Synopsis (as taken from amazon description) is as follows:
We weren’t supposed to be going to the pictures that night. We weren’t even meant to be outside, not in a blackout, and definitely not when German bombs had been falling on London all month like pennies from a jar.
February, 1941. After months of bombing raids in London, twelve-year-old Olive Bradshaw and her little brother Cliff are evacuated to the Devon Coast. The only person with two spare beds is Mr Ephraim, the local lighthouse keeper. But he’s not used to company and he certainly doesn’t want any evacuees.
Desperate to be helpful, Olive becomes his post-girl, carrying secret messages (as she likes to think of the letters) to the villagers. But Olive has a secret of her own. Her older sister Sukie went missing in an air raid, and she’s desperate to discover what happened to her. And then she finds a strange coded not which seems to link Sukie to Devon, and to something dark and impossibly dangerous.
Ability to read – I am sad that I have now read all of her books because I am in love with Emma Carroll’s words, writing technique and characters. This was as easy to read as all her other books and I quickly found myself transported into the story.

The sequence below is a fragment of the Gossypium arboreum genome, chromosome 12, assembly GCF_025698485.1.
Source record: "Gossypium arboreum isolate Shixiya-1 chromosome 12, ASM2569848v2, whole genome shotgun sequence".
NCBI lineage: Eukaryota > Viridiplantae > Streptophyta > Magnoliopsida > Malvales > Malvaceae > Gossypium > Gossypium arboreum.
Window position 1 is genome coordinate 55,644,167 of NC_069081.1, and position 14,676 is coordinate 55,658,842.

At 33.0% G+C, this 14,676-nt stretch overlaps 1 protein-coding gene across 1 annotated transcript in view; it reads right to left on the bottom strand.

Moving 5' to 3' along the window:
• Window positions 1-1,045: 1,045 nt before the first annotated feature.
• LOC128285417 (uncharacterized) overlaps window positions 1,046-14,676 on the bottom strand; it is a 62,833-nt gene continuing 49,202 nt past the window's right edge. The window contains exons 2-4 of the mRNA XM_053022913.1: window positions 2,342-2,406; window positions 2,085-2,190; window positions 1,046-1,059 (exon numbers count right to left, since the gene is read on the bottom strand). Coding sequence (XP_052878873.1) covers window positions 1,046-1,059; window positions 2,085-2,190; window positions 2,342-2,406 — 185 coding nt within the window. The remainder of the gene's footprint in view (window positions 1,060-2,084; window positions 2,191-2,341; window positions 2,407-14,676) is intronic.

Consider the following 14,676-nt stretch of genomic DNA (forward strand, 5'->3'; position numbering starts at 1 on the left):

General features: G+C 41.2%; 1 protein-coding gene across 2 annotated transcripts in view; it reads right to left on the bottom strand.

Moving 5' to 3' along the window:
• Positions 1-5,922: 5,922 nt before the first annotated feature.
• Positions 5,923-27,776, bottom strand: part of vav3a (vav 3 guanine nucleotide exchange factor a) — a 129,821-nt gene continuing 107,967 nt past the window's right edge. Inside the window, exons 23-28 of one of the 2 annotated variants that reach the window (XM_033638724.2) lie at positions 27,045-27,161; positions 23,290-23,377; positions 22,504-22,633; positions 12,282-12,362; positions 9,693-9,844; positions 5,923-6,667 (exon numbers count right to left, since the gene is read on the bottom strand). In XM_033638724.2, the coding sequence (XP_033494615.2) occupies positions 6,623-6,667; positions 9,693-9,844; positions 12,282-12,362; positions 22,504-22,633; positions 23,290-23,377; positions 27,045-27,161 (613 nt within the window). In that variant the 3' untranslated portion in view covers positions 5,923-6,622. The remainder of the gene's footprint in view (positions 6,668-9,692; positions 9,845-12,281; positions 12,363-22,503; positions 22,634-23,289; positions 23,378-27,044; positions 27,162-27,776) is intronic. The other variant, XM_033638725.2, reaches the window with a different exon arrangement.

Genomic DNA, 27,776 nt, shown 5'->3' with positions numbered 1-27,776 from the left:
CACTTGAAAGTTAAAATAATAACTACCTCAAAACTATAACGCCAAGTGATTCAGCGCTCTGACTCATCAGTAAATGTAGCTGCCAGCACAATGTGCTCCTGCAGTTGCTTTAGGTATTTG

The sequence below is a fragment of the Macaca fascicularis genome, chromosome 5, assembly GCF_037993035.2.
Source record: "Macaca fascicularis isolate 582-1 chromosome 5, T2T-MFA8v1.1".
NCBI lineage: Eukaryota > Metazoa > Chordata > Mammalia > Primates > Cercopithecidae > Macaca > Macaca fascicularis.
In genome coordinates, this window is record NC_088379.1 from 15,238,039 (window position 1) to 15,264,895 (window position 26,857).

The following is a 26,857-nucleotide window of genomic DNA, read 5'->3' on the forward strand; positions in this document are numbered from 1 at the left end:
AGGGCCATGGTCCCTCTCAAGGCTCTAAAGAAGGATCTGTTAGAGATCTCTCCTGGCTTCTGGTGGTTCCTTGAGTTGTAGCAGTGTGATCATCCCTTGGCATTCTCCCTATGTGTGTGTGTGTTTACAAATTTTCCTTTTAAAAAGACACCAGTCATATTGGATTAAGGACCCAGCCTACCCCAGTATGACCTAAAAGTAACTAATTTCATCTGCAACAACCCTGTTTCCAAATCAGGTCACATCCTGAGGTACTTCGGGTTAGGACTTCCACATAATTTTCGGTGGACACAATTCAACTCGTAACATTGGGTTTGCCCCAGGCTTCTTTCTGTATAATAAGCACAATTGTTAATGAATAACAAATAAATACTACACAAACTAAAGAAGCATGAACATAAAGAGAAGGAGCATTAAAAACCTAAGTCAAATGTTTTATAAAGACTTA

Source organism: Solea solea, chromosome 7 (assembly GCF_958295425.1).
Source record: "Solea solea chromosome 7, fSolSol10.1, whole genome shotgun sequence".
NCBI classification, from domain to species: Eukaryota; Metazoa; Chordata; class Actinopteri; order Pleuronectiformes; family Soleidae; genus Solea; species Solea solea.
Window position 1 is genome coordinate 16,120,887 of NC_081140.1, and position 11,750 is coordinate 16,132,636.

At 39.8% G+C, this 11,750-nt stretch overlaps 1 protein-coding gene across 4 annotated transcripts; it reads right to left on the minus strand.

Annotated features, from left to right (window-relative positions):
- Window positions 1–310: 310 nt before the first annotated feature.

Characterisation – I had already been introduced to the characters because I read the books out of order. I believe the characters also appear in ‘When We Were Warriors’ but can’t quite remember if that is the right book. The characters of Olive and Cliff came alive in this story and didn’t buckle under the pressure or emotion of being evacuated to the country. I found Olive to be a very brave character who had enough sense to keep going even with her sister missing. I thought she was fiercely determined to find out what happened and to do her bit to help.
Visualisation – Having previously met the characters, I already had knowledge of the locations used, so, I just built on that to give myself a stronger visual picture.
Uniqueness – I could gush forever about how I love Emma Carroll’s writing style and the stories she creates. I find each novel to be uniquely different from the last and enriched with beautiful characters and moving words.